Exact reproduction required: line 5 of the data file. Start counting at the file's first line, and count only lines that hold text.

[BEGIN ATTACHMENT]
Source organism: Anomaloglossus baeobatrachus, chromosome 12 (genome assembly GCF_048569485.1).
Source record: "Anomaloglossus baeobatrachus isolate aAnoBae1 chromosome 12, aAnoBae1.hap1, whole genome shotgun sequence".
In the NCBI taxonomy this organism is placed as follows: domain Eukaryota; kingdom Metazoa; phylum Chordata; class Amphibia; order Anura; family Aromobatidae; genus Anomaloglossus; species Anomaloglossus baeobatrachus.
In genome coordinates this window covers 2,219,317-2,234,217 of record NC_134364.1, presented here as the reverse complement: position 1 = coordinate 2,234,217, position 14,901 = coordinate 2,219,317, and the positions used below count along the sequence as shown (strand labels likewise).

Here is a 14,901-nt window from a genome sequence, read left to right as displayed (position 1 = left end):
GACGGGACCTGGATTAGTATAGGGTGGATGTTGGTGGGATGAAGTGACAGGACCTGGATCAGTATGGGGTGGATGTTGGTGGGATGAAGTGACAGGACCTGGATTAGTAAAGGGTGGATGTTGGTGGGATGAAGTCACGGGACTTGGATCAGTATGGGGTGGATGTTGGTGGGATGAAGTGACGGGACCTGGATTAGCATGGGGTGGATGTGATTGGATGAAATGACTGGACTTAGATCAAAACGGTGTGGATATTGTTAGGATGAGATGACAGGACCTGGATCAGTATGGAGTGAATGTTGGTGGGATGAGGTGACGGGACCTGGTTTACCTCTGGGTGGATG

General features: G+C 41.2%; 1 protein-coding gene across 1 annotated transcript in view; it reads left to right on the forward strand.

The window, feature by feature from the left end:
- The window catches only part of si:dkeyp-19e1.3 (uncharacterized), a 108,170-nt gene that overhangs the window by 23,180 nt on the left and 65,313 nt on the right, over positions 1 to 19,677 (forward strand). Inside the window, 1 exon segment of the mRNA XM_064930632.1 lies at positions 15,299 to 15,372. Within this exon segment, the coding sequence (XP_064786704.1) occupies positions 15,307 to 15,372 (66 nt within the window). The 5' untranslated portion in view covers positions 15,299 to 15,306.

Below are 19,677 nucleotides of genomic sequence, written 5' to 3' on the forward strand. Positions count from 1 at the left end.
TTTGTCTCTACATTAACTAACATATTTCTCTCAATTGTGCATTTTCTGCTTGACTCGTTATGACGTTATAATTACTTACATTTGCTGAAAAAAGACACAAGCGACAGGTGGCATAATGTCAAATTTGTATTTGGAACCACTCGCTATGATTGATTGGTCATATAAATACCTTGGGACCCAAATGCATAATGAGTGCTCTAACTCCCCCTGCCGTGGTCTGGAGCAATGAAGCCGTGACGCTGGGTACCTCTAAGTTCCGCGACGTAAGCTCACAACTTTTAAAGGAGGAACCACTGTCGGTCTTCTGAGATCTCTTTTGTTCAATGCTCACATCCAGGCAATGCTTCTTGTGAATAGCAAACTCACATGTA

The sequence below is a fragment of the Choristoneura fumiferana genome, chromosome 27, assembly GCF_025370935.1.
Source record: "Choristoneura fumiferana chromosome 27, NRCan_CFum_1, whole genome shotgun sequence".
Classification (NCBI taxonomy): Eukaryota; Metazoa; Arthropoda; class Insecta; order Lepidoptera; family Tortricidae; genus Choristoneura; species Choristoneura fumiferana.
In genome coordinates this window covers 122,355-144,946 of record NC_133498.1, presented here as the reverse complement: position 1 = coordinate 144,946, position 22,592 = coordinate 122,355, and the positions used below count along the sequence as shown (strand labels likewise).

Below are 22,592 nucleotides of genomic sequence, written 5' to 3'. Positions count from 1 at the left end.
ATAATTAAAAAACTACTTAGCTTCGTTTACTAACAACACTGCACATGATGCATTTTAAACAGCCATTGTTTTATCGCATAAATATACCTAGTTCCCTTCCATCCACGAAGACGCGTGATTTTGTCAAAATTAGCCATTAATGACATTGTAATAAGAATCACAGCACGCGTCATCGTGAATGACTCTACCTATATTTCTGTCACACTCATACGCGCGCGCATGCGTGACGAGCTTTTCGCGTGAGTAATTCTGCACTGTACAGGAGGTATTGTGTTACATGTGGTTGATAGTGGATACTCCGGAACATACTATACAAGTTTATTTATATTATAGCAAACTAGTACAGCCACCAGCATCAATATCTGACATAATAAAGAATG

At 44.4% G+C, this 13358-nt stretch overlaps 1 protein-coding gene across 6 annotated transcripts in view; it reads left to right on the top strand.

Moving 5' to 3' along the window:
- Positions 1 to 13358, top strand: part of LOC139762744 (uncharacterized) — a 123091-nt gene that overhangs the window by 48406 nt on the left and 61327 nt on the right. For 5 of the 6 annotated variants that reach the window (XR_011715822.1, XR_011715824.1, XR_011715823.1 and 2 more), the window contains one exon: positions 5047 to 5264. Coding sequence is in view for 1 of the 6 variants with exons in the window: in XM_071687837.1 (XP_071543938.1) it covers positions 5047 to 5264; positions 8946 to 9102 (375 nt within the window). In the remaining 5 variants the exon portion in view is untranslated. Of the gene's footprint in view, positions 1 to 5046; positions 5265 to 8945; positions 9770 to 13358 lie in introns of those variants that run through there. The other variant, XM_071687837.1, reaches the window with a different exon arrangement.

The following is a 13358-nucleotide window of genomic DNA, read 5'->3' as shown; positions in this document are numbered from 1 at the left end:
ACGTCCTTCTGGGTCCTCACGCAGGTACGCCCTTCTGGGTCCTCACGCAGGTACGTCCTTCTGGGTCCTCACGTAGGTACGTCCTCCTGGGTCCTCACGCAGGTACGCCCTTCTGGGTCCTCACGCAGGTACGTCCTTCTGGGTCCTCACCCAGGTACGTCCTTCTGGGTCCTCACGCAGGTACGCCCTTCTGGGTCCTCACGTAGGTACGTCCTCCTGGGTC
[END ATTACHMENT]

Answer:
Here is a 14,901-nt window from a genome sequence, read left to right as displayed (position 1 = left end):